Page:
What I can help you with the FI light to turn on needs Battery power and a Ground signal/contact on the FI light wire line thus needs Ground contact coming from your Negative terminal of battery.....that's why it turns off when you disconnect there is a path of electricity when key is turned off that is still allowed so since the FI light only needs to contact a frame point or other ground points the light turns on.

Disconnect the instrument cluster and also check wiring harness after that for a pinched wire. I haven't checked if power is always on the Instrument Cluster to hold time clock but if there is power all the time then it's a matter of finding where the FI light wire is being pinched against a frame ground or ground wire and thus activating the light with a shorted ground to battery negative.....start with the cluster then the harness at the head light area....just inspect wiring harness pinched somewhere most against a bolt or frame mount since it appears you don't have the tools or know how but good inspection can overcome that that usually solves a high percentage of electrical problems and I believe it will in your case. :wink:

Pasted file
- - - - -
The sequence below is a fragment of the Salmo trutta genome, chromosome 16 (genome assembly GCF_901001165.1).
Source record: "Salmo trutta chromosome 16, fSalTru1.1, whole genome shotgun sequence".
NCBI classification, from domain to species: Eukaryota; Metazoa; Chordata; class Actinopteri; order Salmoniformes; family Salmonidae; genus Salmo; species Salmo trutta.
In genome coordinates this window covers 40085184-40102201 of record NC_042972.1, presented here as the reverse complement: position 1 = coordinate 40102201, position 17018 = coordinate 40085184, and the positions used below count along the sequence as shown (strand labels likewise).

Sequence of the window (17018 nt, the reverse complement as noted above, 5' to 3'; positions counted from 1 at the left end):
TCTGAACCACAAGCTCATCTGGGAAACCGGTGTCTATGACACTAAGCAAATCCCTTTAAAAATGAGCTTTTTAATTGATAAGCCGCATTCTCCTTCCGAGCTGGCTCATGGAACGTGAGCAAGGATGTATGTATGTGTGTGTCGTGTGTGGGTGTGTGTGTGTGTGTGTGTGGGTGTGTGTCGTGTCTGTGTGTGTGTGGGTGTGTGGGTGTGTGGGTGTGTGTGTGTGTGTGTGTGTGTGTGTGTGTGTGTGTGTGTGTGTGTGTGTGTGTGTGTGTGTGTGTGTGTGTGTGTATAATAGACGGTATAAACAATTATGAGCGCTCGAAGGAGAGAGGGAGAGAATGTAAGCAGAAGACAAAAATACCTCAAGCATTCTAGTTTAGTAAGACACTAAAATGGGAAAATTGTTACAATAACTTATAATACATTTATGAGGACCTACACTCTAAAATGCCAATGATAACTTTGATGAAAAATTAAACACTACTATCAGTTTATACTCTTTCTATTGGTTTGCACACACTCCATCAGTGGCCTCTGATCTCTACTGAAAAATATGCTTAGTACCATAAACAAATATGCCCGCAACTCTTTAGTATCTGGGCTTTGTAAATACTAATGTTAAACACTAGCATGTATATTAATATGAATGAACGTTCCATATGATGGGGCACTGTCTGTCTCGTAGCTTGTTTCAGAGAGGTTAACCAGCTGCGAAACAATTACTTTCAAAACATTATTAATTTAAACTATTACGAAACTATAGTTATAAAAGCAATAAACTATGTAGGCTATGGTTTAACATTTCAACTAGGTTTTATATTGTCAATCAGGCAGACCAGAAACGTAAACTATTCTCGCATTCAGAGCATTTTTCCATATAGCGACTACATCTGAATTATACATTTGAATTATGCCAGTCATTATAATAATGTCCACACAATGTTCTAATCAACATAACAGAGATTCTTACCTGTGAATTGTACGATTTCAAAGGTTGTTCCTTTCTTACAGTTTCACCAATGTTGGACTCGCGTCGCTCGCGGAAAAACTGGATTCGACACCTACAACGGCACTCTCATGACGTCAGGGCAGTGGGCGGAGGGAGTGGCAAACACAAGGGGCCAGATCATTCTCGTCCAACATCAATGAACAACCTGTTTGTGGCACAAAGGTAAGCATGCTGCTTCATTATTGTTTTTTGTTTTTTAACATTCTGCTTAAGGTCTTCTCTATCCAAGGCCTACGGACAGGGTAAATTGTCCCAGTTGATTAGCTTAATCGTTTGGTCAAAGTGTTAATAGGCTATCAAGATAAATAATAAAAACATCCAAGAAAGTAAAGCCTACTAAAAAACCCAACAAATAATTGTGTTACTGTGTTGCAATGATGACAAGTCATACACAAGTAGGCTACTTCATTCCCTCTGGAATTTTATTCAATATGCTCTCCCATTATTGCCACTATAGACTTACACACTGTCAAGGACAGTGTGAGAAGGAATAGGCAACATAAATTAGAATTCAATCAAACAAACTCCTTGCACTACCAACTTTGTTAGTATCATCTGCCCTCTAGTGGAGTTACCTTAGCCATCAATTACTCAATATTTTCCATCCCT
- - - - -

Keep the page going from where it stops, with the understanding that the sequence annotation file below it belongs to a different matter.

bloo
 
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I agree with blue. You'd be surprised What you can fix or at least identify with just your eyes and common sense. Look where the wiring passes by and sharp edges, bolt threads, etc. I bet you find it's also watch the insertion depths of the bolts as you pull them out. Maybe they were replaced with one too long and when it's in, it shorting one wire to another.